Off Broadway Reviews
As portrayed by Tony Torn, "The King," as he is known, resembles nothing less than a living exhibit of outsider folk art, draped in found articles of clothing and other various bits of debris. Thus attired, he is perched regally upon his "throne," a discarded and non-functioning toilet in which he keeps his supply of bananas and his thermos. A large chalk circle surrounds him on the floor, designed to keep him protected, or, perhaps, imprisoned like one of Samuel Beckett's trapped characters. He is waiting faithfully, if not for Godot then surely for God.
We do not see any of this for several long minutes, however, as the play opens in darkness. We only hear The King's voice coming from the stage, declaiming in heightened language worthy of a Shakespearean soliloquy: "We within Ourself hold greater Truth, and where the world is blind, Our eyes can see."
As it turns out, his (and our) plunge into darkness is not a sign of the approaching end of days, but rather the result of a blown fuse, hastily repaired by Dead Bill (Will Dagger), The King's loyal follower who spends his days out in the world and his nights in the "throne room." When the lights come up, they reveal that the place where the two are holed up is a dingy basement, the floor covered in discarded banana peels and coffee cups and the brick walls covered in chalk marks indicating the days, months, and years that have passed since their vigil began.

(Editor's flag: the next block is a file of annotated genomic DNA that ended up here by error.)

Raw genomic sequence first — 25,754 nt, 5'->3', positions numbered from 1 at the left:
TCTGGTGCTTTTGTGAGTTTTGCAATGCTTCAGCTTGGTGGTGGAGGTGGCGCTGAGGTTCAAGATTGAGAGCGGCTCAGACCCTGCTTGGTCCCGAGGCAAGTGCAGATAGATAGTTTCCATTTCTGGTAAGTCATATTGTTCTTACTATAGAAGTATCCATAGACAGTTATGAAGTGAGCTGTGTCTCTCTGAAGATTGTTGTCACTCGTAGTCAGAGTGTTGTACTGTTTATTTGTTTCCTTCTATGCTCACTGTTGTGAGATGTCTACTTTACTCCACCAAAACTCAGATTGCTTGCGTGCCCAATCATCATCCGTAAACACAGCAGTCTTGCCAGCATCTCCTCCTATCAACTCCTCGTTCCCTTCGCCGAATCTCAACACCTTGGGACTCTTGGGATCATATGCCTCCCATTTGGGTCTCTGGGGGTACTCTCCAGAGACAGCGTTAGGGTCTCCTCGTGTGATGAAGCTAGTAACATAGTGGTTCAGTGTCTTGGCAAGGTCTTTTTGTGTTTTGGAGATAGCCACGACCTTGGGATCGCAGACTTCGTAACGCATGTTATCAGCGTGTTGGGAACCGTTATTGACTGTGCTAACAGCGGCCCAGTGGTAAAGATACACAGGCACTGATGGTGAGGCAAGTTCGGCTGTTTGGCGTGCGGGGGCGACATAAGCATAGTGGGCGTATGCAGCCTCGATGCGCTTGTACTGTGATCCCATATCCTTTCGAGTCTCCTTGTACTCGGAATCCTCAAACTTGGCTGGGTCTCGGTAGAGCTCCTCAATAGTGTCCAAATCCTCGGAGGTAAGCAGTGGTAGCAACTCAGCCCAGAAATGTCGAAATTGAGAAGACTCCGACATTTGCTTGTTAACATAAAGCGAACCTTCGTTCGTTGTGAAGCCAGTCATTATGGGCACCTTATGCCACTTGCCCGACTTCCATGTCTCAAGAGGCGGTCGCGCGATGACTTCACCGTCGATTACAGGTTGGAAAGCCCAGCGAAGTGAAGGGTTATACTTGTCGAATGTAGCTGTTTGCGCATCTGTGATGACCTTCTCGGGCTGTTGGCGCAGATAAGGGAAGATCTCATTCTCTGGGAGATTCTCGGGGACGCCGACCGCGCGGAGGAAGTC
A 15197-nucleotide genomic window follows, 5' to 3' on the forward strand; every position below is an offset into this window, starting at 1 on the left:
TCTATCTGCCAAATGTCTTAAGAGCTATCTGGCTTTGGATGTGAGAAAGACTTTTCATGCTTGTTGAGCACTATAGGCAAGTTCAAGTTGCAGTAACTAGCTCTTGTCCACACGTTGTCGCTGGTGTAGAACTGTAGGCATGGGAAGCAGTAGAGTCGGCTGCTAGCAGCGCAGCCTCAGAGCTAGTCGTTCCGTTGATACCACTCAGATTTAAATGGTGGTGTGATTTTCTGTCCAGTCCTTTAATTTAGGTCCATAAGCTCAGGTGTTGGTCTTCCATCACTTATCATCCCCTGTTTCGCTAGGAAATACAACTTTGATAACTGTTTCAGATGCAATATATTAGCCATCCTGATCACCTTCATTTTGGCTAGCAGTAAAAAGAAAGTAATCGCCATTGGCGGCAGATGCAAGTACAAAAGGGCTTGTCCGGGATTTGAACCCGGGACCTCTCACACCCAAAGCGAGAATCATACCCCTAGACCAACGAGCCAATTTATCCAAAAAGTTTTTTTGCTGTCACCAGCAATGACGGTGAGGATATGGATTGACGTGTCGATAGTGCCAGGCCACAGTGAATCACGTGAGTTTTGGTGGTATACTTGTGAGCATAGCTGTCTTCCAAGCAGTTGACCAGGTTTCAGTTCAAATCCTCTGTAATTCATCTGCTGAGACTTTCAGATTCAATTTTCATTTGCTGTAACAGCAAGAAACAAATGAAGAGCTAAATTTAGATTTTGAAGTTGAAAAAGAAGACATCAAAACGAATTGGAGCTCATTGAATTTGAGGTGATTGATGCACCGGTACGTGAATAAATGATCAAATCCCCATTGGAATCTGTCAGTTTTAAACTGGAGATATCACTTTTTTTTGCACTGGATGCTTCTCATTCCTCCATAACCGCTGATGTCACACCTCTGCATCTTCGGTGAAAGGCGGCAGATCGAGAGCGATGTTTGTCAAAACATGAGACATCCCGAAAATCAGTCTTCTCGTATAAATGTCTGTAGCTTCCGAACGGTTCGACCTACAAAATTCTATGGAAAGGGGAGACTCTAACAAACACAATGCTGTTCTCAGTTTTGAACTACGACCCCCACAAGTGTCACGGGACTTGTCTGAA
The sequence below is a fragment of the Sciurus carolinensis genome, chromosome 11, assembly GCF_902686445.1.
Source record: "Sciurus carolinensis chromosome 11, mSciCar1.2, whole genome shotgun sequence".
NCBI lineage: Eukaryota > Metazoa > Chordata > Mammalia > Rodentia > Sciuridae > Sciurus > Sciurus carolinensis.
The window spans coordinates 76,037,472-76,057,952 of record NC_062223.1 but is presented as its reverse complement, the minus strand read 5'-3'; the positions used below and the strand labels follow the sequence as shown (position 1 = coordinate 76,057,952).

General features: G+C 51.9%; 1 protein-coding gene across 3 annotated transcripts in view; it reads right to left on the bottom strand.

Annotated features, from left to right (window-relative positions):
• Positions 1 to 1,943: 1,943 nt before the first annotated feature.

Much of the hour-long play revolves around the rituals and routines The King and Dead Bill go through each day. The King has developed a series of shortcuts to bypass discussion, and he uses various tongue clicks to indicate when Dead Bill should hand him his coffee or spread ointment on his sores or pass him the slop bucket. Just before midnight each day, an alarm goes off and Dead Bill makes another chalk mark on the wall. As the days go by and the pre-ordained end of the world looms ever nearer, The King starts to get paranoid about his "enemies," fearful that his hiding place might be discovered before he is able to fulfill his destiny.
Their conversations, rather restricted due to The King's adherence to the language of prophecies and religious aphorisms ("Faith by faith sustains itself, and not by fact") are beginning to raise some doubts in Dead Bill's mind. When the appointed time comes and goes without incident, Dead Bill finally releases himself from the vigil and walks away, leaving The King to face the play's ambiguous ending alone.
There is no faulting the excellent performances of the two actors, or of Jess Chayes's direction. And Carolyn Mraz's dank basement set, Derek Wright's lighting, and Kate Fry's costumes contribute nicely to the overall atmosphere. Yet Latter Days feels sketchy, like an academic exercise in dramatic writing that combines Elizabethan phrasing with the theatrically absurd planes of existence of Beckett and Ionesco. There simply isn't enough context to sustain what is essentially an allegorical tale about the fanatically obsessed leading the gullible.